We all own the code and take collective responsibility for it. There’s no place for "not my job"-ism on the team (though recognising we all have different areas of familiarity and expertise). When one developer ships code, we all celebrate it, and we all support it in the future.
Mistakes happen but what really matters is how we react to them, what we learn from it, and that we improve over time. We don’t blame each other, finger-point, or deflect responsibility. We don’t allow ourselves or others to wallow in our mistakes.
We empathize and assist. We encourage. We advise. We provide feedback with compassion, curiosity, and without blame. This is us, the team, working against the system and solving the code. In an interview setting, the whole team would sit on one side of the table and the code would sit on the other.
We are both trusted and, in turn, trust each other.
We’re trusted to get our job done, to do what we say we’ll do, to build with our best effort, to make our best decisions, and we’re trusted not to abuse the autonomy we’re given. In turn, we trust that others will do the same.
We share what we’re working on, what progress we’re making, and what we’re struggling with. This transparency creates trust within the team and allows the team to help mitigate issues before they become bigger problems. We also open up those things which make us, us—our authentic selves—and don’t try to hide that behind a façade.
We will also be aware of what we’ll be working on next and how the roadmap is changing. Our management will be open about new problems, strategies, and changing circumstances as early as possible.
We support each other. We are kind and helpful and offer to lend a hand. We make ourselves available to help, whether it’s advising, pairing, bug fixing, rubber ducking or just being there for another team member.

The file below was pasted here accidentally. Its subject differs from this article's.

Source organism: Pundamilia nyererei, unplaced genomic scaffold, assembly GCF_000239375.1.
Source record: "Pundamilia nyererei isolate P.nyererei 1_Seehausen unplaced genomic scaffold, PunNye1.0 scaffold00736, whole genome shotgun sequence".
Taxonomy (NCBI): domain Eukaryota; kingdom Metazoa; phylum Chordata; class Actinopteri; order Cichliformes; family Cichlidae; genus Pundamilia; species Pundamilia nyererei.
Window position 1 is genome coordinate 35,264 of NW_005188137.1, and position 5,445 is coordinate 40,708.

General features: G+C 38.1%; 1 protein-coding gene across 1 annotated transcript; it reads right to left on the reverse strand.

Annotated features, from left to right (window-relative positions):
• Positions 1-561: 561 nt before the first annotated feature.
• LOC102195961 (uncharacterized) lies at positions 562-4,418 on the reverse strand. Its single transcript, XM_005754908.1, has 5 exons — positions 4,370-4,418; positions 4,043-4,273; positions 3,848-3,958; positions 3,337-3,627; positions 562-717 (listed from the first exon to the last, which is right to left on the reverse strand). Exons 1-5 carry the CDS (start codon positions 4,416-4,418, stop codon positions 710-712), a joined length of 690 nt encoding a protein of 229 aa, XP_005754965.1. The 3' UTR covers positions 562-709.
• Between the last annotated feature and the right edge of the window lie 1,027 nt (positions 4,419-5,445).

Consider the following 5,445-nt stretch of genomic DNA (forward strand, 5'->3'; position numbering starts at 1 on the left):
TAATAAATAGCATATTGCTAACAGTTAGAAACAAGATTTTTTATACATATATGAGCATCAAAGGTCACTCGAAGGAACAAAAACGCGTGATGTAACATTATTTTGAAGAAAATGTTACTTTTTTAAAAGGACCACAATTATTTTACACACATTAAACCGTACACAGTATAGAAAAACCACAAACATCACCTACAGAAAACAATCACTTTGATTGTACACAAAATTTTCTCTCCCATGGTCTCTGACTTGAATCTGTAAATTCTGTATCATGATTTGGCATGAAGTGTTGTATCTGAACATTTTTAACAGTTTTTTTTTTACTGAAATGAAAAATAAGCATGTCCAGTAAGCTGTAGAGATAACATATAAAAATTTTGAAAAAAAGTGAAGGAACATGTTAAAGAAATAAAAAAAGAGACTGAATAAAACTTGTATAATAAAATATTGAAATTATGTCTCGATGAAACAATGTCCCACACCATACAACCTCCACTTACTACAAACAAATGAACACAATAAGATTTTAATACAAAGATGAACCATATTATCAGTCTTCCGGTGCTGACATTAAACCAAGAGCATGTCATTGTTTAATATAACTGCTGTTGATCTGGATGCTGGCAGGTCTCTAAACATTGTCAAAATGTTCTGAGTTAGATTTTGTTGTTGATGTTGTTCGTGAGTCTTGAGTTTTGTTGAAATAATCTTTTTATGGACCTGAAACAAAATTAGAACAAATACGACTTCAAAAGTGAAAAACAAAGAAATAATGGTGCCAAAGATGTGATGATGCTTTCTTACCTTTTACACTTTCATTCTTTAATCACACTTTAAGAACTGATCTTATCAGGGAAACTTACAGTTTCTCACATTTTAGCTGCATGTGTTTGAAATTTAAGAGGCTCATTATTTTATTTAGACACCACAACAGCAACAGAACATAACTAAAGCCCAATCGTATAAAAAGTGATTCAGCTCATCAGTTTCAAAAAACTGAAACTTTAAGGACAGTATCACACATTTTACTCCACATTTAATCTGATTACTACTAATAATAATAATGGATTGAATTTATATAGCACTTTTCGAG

We don’t have fixed working hours so we’re free to work at a time and pace that’s most productive and convenient to us. We respect that we all have lives, hobbies, sports, and responsibilities outside of Podia. We prioritize our own well-being, including our mental and physical health, knowing that this has benefits to ourselves, our team, and Podia as a whole.
We do not work weekends (usually).
This is another directly ties to one of our core Podia principles: we aim to maintain a fun & friendly atmosphere among the team. We share memes, jokes, our kids and our pets, and our music that no one else likes.
Written communication is our primary medium, whether it’s fast-paced conversations in Slack, explanations in Github, documenting processes in Slab, or long thought-out pieces in Basecamp. Clear-but-concise written communication is a critical trait of our team.
We argue as a way to reach a better decision: we listen to each other’s viewpoints respectfully, explain our code and choices, weigh the pros and cons, empathize with differing viewpoints, look for consensus, and ultimately agree a decision—even if it did not go our way. We argue the technical merits not the personalities, and we try to keep these discussions meaningful (no bike-shedding).
It’s important that all team members feel comfortable challenging approaches but that we’re all open to changing our minds. Strong opinions; loosely held.
Feedback is one of the ways we grow as individuals. We seek it out from others with humility. We provide honest, considered, and constructive feedback both when we’re asked (like in a PR review) but also unprompted when it’s helpful to do so.
We are not an island: we work with other teams in the company to fulfil our mission. Our support team in particular helps us understand when, how, and why the app is not fulfilling our creator’s needs. We help them make our creators happier, resolve their problem, and delight them with new features.
Even when other teams add to our workload, we treat it with the understanding that the broader mission of the company, and our creators in particular, are why we have jobs.
We may work together in pairs, even small groups, or independently. We’re all extremely capable of delivering large features working solo but we also have the communication and collaboration skills to work together.
We don’t have scheduled meetings, we don’t do daily stand ups, we don’t have lock-step processes like sprints, we don’t do deadlines (unless externally imposed), and we avoid over-planning and detailed estimation. Where we have processes they are lightweight and without ceremony (i.e., the Podia release process).
We defer to the principles listed above in preference to any complex process.